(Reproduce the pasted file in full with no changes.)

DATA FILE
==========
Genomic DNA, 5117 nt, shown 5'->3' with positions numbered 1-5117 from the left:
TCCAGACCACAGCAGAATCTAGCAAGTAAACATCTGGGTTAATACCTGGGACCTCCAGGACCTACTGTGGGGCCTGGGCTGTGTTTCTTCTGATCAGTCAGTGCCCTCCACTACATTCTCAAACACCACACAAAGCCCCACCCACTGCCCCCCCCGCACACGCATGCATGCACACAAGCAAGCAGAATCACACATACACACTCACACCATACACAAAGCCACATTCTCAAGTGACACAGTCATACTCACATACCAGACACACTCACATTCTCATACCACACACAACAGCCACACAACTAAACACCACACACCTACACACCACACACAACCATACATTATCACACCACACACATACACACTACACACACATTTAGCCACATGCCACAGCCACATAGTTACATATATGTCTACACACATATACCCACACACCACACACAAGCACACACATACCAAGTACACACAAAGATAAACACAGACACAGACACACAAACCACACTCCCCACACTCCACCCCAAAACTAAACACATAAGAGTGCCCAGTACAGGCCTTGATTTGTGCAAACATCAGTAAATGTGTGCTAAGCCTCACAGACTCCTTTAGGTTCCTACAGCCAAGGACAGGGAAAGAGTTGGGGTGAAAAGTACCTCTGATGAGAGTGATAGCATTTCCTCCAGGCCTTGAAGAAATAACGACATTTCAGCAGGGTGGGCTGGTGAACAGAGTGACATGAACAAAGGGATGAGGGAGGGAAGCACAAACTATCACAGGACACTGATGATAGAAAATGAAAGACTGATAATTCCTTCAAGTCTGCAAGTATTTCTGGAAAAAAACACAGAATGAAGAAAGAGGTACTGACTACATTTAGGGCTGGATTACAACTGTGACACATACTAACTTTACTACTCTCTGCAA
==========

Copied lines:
Genomic DNA, 5117 nt, shown 5'->3' with positions numbered 1-5117 from the left:
TCCAGACCACAGCAGAATCTAGCAAGTAAACATCTGGGTTAATACCTGGGACCTCCAGGACCTACTGTGGGGCCTGGGCTGTGTTTCTTCTGATCAGTCAGTGCCCTCCACTACATTCTCAAACACCACACAAAGCCCCACCCACTGCCCCCCCCGCACACGCATGCATGCACACAAGCAAGCAGAATCACACATACACACTCACACCATACACAAAGCCACATTCTCAAGTGACACAGTCATACTCACATACCAGACACACTCACATTCTCATACCACACACAACAGCCACACAACTAAACACCACACACCTACACACCACACACAACCATACATTATCACACCACACACATACACACTACACACACATTTAGCCACATGCCACAGCCACATAGTTACATATATGTCTACACACATATACCCACACACCACACACAAGCACACACATACCAAGTACACACAAAGATAAACACAGACACAGACACACAAACCACACTCCCCACACTCCACCCCAAAACTAAACACATAAGAGTGCCCAGTACAGGCCTTGATTTGTGCAAACATCAGTAAATGTGTGCTAAGCCTCACAGACTCCTTTAGGTTCCTACAGCCAAGGACAGGGAAAGAGTTGGGGTGAAAAGTACCTCTGATGAGAGTGATAGCATTTCCTCCAGGCCTTGAAGAAATAACGACATTTCAGCAGGGTGGGCTGGTGAACAGAGTGACATGAACAAAGGGATGAGGGAGGGAAGCACAAACTATCACAGGACACTGATGATAGAAAATGAAAGACTGATAATTCCTTCAAGTCTGCAAGTATTTCTGGAAAAAAACACAGAATGAAGAAAGAGGTACTGACTACATTTAGGGCTGGATTACAACTGTGACACATACTAACTTTACTACTCTCTGCAA